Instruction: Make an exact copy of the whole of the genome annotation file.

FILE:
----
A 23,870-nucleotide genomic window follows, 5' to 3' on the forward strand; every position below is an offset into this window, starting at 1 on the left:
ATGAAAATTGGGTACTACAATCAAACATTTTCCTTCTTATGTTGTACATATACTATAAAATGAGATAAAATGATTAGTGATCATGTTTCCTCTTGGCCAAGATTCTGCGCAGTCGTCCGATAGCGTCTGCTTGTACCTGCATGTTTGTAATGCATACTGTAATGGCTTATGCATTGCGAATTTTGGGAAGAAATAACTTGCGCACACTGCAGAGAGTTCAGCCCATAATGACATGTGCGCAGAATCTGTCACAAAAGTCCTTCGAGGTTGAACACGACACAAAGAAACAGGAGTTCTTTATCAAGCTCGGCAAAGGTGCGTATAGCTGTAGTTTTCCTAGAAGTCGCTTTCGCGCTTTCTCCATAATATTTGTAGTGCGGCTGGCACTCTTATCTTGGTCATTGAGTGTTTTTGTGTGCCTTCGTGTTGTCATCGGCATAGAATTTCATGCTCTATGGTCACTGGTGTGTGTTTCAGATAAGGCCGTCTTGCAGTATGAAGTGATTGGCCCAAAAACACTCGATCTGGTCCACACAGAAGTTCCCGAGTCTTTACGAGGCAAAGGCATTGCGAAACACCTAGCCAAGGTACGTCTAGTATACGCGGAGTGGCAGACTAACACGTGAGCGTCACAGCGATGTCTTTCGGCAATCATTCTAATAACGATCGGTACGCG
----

A 23,870-nucleotide genomic window follows, 5' to 3' on the forward strand; every position below is an offset into this window, starting at 1 on the left:
ATGAAAATTGGGTACTACAATCAAACATTTTCCTTCTTATGTTGTACATATACTATAAAATGAGATAAAATGATTAGTGATCATGTTTCCTCTTGGCCAAGATTCTGCGCAGTCGTCCGATAGCGTCTGCTTGTACCTGCATGTTTGTAATGCATACTGTAATGGCTTATGCATTGCGAATTTTGGGAAGAAATAACTTGCGCACACTGCAGAGAGTTCAGCCCATAATGACATGTGCGCAGAATCTGTCACAAAAGTCCTTCGAGGTTGAACACGACACAAAGAAACAGGAGTTCTTTATCAAGCTCGGCAAAGGTGCGTATAGCTGTAGTTTTCCTAGAAGTCGCTTTCGCGCTTTCTCCATAATATTTGTAGTGCGGCTGGCACTCTTATCTTGGTCATTGAGTGTTTTTGTGTGCCTTCGTGTTGTCATCGGCATAGAATTTCATGCTCTATGGTCACTGGTGTGTGTTTCAGATAAGGCCGTCTTGCAGTATGAAGTGATTGGCCCAAAAACACTCGATCTGGTCCACACAGAAGTTCCCGAGTCTTTACGAGGCAAAGGCATTGCGAAACACCTAGCCAAGGTACGTCTAGTATACGCGGAGTGGCAGACTAACACGTGAGCGTCACAGCGATGTCTTTCGGCAATCATTCTAATAACGATCGGTACGCG